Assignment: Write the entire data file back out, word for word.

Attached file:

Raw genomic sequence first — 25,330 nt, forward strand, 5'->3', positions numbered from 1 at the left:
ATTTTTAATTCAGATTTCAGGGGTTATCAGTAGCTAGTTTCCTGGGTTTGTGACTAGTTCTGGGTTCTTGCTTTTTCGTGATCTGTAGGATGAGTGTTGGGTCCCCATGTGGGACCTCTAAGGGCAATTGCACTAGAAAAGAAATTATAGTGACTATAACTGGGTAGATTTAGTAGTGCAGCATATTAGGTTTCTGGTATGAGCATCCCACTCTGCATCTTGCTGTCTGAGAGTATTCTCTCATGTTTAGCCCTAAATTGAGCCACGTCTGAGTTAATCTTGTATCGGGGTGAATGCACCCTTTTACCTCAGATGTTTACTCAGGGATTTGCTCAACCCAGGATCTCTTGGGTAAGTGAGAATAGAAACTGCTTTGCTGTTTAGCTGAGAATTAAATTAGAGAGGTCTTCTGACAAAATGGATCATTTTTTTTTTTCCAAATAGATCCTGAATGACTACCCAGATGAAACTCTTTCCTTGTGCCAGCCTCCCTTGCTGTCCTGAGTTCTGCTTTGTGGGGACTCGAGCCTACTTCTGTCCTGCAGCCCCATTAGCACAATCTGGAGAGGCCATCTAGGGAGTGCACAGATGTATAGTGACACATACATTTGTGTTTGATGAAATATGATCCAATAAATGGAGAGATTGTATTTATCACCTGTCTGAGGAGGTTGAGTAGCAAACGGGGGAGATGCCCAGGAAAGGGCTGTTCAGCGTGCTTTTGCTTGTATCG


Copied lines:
Raw genomic sequence first — 25,330 nt, forward strand, 5'->3', positions numbered from 1 at the left:
ATTTTTAATTCAGATTTCAGGGGTTATCAGTAGCTAGTTTCCTGGGTTTGTGACTAGTTCTGGGTTCTTGCTTTTTCGTGATCTGTAGGATGAGTGTTGGGTCCCCATGTGGGACCTCTAAGGGCAATTGCACTAGAAAAGAAATTATAGTGACTATAACTGGGTAGATTTAGTAGTGCAGCATATTAGGTTTCTGGTATGAGCATCCCACTCTGCATCTTGCTGTCTGAGAGTATTCTCTCATGTTTAGCCCTAAATTGAGCCACGTCTGAGTTAATCTTGTATCGGGGTGAATGCACCCTTTTACCTCAGATGTTTACTCAGGGATTTGCTCAACCCAGGATCTCTTGGGTAAGTGAGAATAGAAACTGCTTTGCTGTTTAGCTGAGAATTAAATTAGAGAGGTCTTCTGACAAAATGGATCATTTTTTTTTTTCCAAATAGATCCTGAATGACTACCCAGATGAAACTCTTTCCTTGTGCCAGCCTCCCTTGCTGTCCTGAGTTCTGCTTTGTGGGGACTCGAGCCTACTTCTGTCCTGCAGCCCCATTAGCACAATCTGGAGAGGCCATCTAGGGAGTGCACAGATGTATAGTGACACATACATTTGTGTTTGATGAAATATGATCCAATAAATGGAGAGATTGTATTTATCACCTGTCTGAGGAGGTTGAGTAGCAAACGGGGGAGATGCCCAGGAAAGGGCTGTTCAGCGTGCTTTTGCTTGTATCG